Aquatic plants are essential to the ecosystem, but need good management, say researchers
Submerged macrophytes are declining in many shallow lakes around the world, with more algae and free-floating plants taking their place. But an opposite trend is also emerging: water bodies with improved water quality are increasingly experiencing a mass growth of aquatic plants. Given that these plants perform many important ecosystem functions, careful management is required.
Macrophytes—large aquatic plants visible to the naked eye—are important habitats for a wide range of organisms and contribute to the self-purification of water bodies. If this type of vegetation disappears, leaving algae and floating plants to proliferate in water bodies, more greenhouse gases will be released. Sabine Hilt investigates why fewer submerged aquatic plants have grown in many water bodies in recent years.
"It is known that both the growth of algae and the turbidity of the water play an important role in this process. After all, the plants, with roots buried at the bottom of the lake, need sunlight at those depths for photosynthesis. But other stressors also play a role," explained the IGB researcher.
In agricultural landscapes, these stressors are, above all, various pesticides combined with nutrients. As part of a large team of scientists from France, UFZ Leipzig and LMU Munich, she investigated the effect of a cocktail comprising a herbicide, an insecticide, a fungicide and nitrate, as well as additional stress due to 3 to 4 °C warming, on aquatic plants and animals in the laboratory and in 600-liter mesocosms.
Typical communities from shallow lakes of temperate zones were established in these mesocosms, including three typical submerged macrophyte species.
Hilt also explored a similar combination of typical stressors together with a team led by the Chinese Academy of Sciences in Wuhan. They investigated the individual and combined effect of warming, nutrients and the pesticide glyphosate on the growth of algae and two aquatic plant species.
As examples, the researchers chose species that are typically found in Chinese waters such as water thyme (Hydrilla verticillata), which forms a canopy at the water surface, and vallisneria (Vallisneria denseserrulata), which grows at the bottom of water bodies. To simulate shallow lakes, they used 48 mesocosms, each with a water volume of 2,500 liters.
The results of these two projects clearly show that the growth of aquatic plants is negatively affected, especially when several of the investigated stress factors come together. Continuous warming often enhanced the effect of the cocktail of pesticides and nutrients. Frequent heat waves have an even more damaging effect than continuous warming. There is therefore an increased risk of aquatic plants disappearing from shallow waters, especially in agricultural landscapes.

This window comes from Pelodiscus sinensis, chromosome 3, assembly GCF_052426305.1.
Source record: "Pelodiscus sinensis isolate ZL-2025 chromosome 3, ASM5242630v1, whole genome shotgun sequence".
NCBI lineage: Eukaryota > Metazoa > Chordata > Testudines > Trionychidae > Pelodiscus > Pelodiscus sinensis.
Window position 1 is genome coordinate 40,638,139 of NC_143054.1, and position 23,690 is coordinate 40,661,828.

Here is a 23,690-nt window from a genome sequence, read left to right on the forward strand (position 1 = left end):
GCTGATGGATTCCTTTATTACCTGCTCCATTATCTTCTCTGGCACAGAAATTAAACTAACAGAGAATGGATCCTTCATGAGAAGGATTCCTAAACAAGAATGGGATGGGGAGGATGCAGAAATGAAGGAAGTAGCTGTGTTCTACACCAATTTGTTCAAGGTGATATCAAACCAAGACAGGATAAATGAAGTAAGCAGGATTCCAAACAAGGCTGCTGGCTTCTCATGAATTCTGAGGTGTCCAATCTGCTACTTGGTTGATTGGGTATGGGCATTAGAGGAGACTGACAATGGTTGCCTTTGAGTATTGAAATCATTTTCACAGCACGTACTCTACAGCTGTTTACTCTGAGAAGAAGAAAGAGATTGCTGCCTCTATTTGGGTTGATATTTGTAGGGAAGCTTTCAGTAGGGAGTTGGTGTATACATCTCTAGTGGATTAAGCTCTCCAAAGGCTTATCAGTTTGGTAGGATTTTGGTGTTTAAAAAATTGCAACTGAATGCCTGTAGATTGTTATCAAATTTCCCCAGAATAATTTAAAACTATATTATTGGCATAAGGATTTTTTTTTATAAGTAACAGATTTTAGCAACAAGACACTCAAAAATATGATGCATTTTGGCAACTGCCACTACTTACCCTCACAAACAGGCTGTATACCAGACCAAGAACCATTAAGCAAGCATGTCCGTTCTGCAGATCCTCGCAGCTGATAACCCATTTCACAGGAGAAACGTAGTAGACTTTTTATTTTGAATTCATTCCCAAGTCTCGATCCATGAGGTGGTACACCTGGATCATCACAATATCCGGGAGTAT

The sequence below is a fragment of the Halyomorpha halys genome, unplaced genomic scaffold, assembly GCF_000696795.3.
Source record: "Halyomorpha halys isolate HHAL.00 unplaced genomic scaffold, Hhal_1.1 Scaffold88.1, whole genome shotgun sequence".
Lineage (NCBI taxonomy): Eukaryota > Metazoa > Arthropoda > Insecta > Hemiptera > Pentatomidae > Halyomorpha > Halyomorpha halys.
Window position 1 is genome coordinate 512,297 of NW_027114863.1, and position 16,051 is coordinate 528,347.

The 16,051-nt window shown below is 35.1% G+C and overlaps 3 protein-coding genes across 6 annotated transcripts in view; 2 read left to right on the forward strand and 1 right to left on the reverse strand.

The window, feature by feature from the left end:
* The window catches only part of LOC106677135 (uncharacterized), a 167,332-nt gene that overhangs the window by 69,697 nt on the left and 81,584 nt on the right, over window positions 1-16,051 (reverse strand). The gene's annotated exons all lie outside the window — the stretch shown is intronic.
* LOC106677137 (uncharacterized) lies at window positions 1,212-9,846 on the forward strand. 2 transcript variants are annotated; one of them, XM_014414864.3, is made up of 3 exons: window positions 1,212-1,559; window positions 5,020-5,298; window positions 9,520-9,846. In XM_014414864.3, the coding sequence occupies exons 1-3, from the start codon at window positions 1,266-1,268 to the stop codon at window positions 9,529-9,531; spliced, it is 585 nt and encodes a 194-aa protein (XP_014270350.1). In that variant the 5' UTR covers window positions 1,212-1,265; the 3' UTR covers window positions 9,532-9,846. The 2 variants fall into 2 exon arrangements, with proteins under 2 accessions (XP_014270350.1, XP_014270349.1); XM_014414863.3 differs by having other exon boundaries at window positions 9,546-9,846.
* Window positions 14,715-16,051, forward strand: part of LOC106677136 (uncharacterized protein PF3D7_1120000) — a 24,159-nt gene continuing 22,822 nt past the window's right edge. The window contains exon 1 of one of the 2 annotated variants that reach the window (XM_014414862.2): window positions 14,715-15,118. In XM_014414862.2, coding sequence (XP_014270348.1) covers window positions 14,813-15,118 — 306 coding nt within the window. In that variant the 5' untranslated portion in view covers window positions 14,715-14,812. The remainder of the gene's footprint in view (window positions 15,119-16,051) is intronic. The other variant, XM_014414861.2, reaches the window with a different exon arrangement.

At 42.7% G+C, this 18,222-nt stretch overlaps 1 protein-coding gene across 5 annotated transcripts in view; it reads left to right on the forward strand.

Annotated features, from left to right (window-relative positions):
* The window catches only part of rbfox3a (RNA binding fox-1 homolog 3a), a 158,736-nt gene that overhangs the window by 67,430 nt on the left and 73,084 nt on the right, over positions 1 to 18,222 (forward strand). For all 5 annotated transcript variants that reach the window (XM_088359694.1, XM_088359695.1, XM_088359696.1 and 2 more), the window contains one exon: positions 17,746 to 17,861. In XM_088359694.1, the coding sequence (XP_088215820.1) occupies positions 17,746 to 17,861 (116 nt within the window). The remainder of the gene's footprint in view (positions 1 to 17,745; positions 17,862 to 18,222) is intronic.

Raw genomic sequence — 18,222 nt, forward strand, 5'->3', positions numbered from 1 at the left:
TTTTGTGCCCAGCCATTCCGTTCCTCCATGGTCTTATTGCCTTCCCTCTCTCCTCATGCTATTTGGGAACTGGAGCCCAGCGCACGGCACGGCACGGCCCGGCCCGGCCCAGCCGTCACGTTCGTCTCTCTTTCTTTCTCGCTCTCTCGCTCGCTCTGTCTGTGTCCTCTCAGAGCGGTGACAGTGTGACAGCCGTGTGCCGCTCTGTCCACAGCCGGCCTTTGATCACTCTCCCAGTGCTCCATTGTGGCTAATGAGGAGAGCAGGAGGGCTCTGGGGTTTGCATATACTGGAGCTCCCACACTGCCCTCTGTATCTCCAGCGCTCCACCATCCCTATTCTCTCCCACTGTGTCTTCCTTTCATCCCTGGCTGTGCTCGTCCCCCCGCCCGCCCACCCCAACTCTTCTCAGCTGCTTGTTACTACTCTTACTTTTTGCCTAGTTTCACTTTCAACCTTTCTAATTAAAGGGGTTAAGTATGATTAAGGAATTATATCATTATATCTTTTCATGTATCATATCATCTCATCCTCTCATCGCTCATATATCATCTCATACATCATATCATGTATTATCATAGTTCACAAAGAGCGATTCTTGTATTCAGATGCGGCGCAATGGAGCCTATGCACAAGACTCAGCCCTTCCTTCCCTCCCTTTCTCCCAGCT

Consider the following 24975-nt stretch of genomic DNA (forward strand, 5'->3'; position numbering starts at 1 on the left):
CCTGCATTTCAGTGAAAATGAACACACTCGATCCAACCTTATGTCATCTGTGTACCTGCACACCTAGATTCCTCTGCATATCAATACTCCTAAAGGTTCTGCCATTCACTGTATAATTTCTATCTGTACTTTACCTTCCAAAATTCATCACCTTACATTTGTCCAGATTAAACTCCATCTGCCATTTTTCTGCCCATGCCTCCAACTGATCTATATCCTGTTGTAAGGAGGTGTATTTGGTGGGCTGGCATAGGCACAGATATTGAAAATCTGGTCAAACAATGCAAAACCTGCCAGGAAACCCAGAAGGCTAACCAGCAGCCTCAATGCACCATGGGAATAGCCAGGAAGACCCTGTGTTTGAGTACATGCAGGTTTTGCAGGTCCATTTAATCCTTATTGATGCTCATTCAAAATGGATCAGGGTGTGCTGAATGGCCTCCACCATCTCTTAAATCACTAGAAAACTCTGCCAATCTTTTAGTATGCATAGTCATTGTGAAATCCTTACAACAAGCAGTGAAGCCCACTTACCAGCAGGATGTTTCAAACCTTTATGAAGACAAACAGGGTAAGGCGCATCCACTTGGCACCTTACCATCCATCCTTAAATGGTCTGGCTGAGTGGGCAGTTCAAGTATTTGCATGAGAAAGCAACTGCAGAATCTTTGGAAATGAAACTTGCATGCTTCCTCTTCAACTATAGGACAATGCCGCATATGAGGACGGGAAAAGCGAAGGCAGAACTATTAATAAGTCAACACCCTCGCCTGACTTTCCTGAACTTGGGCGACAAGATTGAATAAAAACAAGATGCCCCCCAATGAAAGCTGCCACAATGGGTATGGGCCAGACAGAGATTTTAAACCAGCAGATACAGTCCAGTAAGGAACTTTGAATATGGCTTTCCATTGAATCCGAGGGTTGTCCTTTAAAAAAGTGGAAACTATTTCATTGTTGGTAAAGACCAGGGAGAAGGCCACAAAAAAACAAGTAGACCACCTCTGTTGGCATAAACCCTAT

Shift in plant types in water bodies results in higher methane emissions
Nutrients also constitute a stress factor that poses a threat to remote lakes that were previously clear, as another study involving IGB shows. Recently, an increased occurrence of filamentous algae blooms has been observed in such water bodies. This is an unusual phenomenon for nutrient-poor lakes—and a cause for concern: mass developments of filamentous algae can change the ecosystem profoundly and cause problems for water recreation.
Filamentous algae, a collective term for various species of algae with a threadlike, filamentous shape, have higher nutrient requirements, especially for nitrate and ammonium. And indeed, nutrient inputs to several formerly clear, nutrient-poor lakes have increased in recent years. One example is Lake Baikal in Siberia—renowned for its unparalleled richness of animal and plant species. This biodiversity is threatened because the biomass of filamentous algae has increased fivefold in the last ten years.
One reason could be nitrogen and phosphorus inputs from untreated human sewage discharged into the lake. Forest fires have also caused additional nutrient loading to the lake.
Mass developments of aquatic plants in summer
However, masses of aquatic plants can also be observed, especially in summer. This is when mass developments of aquatic plants occur in standing and flowing waters throughout Europe. The reason for this: "Macrophytes had disappeared for decades due to excessive nutrient inputs, and are now growing as water quality improves and nutrient inputs decline," explained Sabine Hilt.
Generally speaking, this is a positive development.
"Aquatic plants are an important element of our water bodies. They influence nutrient cycles and interact with other aquatic organisms. As they grow, they bind carbon dioxide, which can then be stored in the sediment for longer periods. Macrophytes absorb excess nutrients such as phosphorus and nitrogen from the water body and release oxygen through metabolism, which improves water and sediment aeration," stated Jan Köhler, who conducts research on macrophytes and algae at IGB. What is more, aquatic plants reduce turbidity and prevent sediment from being stirred up.
Macrophyte stands also promote biodiversity due to their diverse structure: a species-rich growth of algae and bacteria can develop on their surface, which in turn provides habitat and food for small animals (zoobenthos). As well as providing shelter for small animals from predators, macrophytes are also food for various waterfowl. In addition, aquatic plant stands are valuable spawning and hunting grounds for fish, offering areas of refuge for their larvae and juveniles.